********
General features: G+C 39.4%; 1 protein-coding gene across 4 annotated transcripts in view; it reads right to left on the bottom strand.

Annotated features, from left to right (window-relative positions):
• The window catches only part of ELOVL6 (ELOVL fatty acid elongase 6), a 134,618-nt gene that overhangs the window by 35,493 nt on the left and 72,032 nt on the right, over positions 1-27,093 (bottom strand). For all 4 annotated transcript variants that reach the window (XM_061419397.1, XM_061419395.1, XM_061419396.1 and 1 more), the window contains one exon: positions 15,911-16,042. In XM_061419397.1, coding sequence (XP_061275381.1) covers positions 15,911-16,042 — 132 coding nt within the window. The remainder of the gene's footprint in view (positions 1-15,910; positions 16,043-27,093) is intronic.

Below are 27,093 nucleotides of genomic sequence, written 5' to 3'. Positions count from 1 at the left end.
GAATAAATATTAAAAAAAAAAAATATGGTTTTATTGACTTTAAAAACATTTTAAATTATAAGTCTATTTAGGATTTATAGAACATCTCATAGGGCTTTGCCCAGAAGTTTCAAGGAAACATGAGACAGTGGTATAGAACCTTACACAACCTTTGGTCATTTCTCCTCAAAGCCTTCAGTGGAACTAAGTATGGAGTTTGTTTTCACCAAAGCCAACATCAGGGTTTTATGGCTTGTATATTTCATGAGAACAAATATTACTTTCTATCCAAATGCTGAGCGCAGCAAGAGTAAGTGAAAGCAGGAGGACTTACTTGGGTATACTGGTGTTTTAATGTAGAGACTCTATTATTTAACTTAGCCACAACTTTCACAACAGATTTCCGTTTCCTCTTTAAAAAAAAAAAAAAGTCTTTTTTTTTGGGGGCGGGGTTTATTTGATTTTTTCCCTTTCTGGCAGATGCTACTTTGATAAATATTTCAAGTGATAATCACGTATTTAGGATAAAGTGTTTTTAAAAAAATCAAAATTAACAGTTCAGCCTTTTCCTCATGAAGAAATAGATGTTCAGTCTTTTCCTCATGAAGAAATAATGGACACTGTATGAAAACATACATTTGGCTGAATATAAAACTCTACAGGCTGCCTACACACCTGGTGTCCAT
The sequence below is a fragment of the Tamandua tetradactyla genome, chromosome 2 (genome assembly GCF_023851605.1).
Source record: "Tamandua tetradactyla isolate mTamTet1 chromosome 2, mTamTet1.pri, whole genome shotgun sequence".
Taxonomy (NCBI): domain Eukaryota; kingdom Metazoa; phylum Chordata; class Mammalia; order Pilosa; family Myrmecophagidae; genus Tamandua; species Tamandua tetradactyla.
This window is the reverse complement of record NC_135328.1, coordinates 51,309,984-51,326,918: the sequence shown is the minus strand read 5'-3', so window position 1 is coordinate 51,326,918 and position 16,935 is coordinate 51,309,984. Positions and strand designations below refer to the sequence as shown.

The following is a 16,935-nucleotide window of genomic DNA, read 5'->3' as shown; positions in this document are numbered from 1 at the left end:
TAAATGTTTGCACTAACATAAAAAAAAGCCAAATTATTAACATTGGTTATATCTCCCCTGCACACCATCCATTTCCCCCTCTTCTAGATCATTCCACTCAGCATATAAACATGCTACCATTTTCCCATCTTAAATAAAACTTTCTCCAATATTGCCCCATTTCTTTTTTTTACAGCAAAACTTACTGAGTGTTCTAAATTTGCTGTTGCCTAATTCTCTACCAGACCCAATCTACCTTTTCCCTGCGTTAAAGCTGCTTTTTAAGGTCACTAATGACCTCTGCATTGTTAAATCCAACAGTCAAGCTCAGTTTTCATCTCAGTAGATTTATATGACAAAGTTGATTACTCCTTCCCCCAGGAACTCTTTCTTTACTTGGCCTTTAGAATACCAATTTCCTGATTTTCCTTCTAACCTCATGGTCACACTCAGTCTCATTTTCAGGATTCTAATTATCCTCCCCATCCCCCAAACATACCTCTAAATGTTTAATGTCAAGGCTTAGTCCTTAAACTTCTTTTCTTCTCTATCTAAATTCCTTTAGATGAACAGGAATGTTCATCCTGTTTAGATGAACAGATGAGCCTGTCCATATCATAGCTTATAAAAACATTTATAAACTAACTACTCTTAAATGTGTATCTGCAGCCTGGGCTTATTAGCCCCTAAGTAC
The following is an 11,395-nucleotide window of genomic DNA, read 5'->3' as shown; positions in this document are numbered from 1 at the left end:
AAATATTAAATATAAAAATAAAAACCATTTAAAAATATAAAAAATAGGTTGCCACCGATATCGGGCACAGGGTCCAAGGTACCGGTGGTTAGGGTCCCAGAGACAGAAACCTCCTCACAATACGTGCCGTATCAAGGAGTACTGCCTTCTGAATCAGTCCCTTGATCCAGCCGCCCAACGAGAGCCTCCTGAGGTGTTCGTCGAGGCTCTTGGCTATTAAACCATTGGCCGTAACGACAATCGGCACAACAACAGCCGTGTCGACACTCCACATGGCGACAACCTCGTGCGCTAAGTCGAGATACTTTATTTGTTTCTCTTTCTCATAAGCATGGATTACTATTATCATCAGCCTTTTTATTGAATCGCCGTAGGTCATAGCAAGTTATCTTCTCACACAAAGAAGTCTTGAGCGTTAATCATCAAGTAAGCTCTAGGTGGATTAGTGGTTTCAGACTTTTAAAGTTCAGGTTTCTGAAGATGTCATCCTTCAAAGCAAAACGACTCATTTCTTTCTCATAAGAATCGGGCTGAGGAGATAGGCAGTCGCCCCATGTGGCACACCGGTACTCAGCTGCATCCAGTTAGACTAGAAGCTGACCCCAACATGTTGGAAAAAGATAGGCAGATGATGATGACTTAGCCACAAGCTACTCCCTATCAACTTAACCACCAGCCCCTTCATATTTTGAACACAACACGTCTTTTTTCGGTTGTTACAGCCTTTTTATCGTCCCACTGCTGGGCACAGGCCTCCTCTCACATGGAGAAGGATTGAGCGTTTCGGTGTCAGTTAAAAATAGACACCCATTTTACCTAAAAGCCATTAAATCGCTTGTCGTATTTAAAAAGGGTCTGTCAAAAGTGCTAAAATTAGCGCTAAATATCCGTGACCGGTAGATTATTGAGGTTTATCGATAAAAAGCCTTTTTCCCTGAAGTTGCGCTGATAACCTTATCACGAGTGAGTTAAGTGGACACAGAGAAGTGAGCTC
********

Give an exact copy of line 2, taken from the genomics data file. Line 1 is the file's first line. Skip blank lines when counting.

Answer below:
Annotated features, from left to right (window-relative positions):